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AFGHAN WOMEN; ALWAYS RESTRICTED

Islamic republic of Iran is a role model for Afghan Muslims.

Fatemeh Madadi Montazer has studied theology in Afghanistan and she is a women's rights social activist. Mehrkhaneh had an interview with her about women and the family's status and changes in Afghanistan.

Hi, thank you for agreeing to have an interview with us.

Hi, and thank you for giving me this opportunity.

Let's start with the Afghan's experiences. For some time Afghans were under the rule and influence of the Soviet Union and the Communism Ideology, after that the U.S occupied this land and started promoting the liberal democracy culture in Afghanistan. This could lead to a kind of identity crisis for them, how have your people solved this problem?

It is true that there were ups and downs in the history of my country. But actually Afghans are looking for their identity beyond these incursions and invasions and although they are eager to progress and work hard, they want to keep their traditional identity and native values.

When the Soviet Union attacked, people resisted and fighting against the Soviet soldiers was very important for the Afghan. Specifically because religion used to be an inseparable part of their lives. But today it is different. Presence of Americans specifically in soft arenas and advertising is very evident. And this has caused lots of concerns for Afghan families. So it seems that fighting at this age and time needs a little bit more attention and vigilance.

Would you please tell us what you mean by soft arenas?

I mean the liberal culture that while being very different from our own native culture is being promoted so fast in Afghanistan. You can see it in the media. In my country western satellite channels are shaping lives of the younger generation now. Out of 25 Afghan T.V and radio channels only two or three are Islamic and all the others are promoting secular and western cultures. On these channels native Afghan cloths are depicted as less attractive and beautiful. Plus cheap western cloths are being imported to the country. So after a short while there will be no trace of the noble afghan cloths left.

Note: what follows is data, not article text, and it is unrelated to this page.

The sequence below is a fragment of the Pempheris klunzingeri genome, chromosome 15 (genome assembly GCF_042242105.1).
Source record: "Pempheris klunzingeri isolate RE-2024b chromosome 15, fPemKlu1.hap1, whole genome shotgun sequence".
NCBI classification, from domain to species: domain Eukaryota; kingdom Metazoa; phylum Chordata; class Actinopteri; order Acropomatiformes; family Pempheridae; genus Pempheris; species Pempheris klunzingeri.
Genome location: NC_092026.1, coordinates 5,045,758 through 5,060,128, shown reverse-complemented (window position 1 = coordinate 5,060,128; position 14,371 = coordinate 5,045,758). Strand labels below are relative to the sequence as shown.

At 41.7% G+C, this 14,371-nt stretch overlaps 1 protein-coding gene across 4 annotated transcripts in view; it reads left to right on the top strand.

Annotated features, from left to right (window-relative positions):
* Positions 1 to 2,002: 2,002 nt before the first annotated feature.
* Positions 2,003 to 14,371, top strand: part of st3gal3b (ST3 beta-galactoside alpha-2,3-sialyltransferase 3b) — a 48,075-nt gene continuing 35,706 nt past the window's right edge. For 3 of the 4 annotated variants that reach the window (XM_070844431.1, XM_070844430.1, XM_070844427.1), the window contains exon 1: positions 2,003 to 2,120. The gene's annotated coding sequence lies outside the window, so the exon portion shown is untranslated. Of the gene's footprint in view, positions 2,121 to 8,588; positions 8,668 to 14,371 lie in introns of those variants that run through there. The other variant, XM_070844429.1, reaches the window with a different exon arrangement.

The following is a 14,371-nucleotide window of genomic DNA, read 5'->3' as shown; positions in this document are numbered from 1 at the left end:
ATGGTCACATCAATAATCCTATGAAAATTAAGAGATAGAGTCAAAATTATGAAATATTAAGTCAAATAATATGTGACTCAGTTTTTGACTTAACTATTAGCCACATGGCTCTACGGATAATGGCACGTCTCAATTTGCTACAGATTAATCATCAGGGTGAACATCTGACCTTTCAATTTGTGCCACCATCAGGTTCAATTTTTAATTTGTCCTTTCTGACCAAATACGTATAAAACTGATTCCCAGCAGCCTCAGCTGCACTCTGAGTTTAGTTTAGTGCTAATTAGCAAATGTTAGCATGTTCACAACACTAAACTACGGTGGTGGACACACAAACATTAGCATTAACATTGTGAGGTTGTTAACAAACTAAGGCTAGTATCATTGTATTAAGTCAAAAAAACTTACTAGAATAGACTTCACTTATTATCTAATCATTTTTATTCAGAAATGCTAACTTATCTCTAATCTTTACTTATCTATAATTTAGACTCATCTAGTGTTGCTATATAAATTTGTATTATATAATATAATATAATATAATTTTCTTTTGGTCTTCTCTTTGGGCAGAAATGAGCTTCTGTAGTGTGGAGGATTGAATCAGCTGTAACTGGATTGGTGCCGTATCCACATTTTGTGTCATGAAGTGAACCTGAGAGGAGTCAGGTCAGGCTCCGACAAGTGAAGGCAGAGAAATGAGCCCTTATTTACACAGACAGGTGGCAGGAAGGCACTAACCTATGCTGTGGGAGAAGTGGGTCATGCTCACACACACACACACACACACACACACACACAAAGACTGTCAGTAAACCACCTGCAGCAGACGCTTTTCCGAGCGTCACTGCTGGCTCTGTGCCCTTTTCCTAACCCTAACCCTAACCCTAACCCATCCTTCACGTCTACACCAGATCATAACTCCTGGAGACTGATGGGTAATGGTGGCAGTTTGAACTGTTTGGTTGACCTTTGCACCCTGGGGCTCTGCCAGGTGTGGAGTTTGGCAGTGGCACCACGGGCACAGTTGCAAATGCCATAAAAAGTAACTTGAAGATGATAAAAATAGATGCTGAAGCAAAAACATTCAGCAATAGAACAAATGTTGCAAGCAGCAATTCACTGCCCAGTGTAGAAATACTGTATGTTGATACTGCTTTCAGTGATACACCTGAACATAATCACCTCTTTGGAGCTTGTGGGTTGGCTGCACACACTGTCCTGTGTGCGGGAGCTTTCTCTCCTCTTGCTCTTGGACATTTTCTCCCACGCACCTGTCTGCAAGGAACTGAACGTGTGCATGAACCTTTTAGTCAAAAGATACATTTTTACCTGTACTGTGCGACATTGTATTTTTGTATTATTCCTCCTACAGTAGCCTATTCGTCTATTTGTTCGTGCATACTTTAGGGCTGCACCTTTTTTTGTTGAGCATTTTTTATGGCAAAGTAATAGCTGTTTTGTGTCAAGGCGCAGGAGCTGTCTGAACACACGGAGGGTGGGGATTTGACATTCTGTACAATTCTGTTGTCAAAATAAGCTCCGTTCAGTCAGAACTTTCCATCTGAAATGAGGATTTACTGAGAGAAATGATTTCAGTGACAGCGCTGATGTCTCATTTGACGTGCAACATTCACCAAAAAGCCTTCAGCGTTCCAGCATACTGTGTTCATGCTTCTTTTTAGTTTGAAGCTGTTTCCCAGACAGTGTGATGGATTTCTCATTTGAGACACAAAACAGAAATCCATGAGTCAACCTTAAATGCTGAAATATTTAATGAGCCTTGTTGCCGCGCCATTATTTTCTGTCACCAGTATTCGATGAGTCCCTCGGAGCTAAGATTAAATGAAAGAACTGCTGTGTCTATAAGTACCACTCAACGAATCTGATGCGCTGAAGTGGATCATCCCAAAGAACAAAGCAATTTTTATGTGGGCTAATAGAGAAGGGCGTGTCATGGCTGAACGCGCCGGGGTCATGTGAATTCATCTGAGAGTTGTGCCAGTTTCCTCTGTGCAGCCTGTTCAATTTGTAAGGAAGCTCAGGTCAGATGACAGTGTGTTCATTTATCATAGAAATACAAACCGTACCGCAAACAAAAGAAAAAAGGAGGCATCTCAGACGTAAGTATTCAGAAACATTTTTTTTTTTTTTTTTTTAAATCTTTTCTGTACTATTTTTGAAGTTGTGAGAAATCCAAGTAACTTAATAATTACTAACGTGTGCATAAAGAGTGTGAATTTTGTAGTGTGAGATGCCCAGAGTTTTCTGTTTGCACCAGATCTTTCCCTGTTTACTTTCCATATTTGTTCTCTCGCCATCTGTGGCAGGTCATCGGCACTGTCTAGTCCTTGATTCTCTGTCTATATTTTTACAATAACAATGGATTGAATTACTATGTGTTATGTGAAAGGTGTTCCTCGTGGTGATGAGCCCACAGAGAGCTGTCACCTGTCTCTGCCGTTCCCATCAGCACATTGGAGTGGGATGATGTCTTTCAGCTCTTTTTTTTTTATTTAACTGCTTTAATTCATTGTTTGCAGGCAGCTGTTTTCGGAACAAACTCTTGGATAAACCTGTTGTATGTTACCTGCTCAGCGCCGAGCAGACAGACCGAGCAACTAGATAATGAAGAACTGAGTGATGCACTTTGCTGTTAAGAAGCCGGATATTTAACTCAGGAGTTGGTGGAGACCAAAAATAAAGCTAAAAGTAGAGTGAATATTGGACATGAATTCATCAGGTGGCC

The Internet was one of the first tools that the U.S invested on. Right now one can access the ADSL Internet everywhere in Afghanistan and there is no web filtering here.

This kind of modernization in Afghanistan can lead to an identity crisis and this is a cause for concern in Afghan families. Religious families are trying to control access of their children to this stuff.

How do you evaluate activities of international organizations in Afghanistan? If you search on the Internet you see that many European and American countries are active in Afghanistan and international organizations are present there too.

That's true. Lots of different international organizations in Afghanistan are active under cover of charity. The U.N is one such organization that has lots of workshops in my country. Of course a part of their activities include health and education. And this helps but the films and pamphlets that they distribute among people plus their teachings in workshops have changed the sexual culture in Afghanistan.

What stand do Afghans take against this? Are they active in educating the new generation and reproducing the Afghan culture?

Yes, specifically Afghan women are active and holding religious sessions is their major activity here. The Shia and Sunnis read the holy Quran in these gatherings and teach religious values. Islamic seminaries play important roles and many families want their children to study in these centers. There are lots of centers for women in Kabul. Like Khatam al-anbia, Narges, Ma'sume, Zeinab and Sekineh seminaries. Young Afghan women are very active in these centers.

My last question is about the Afghan's view on Iran and Iranians. These two nations are related historically and culturally.

Many Shiats and Sunnis feel close to Iranians. And some are against Iran; these are the people who are under the influence of fabrications in the media. But all in all many Afghans are under the influence of the Islamic revolution discourse and they appreciate independence of Iran against the west. Sunnis here support Iran's peaceful nuclear activities and they appreciate your country's resistance.

Thank you for the valuable information that you gave us.

Thank you.

comments: Tue Mar 26, 2013 20:24 GMT
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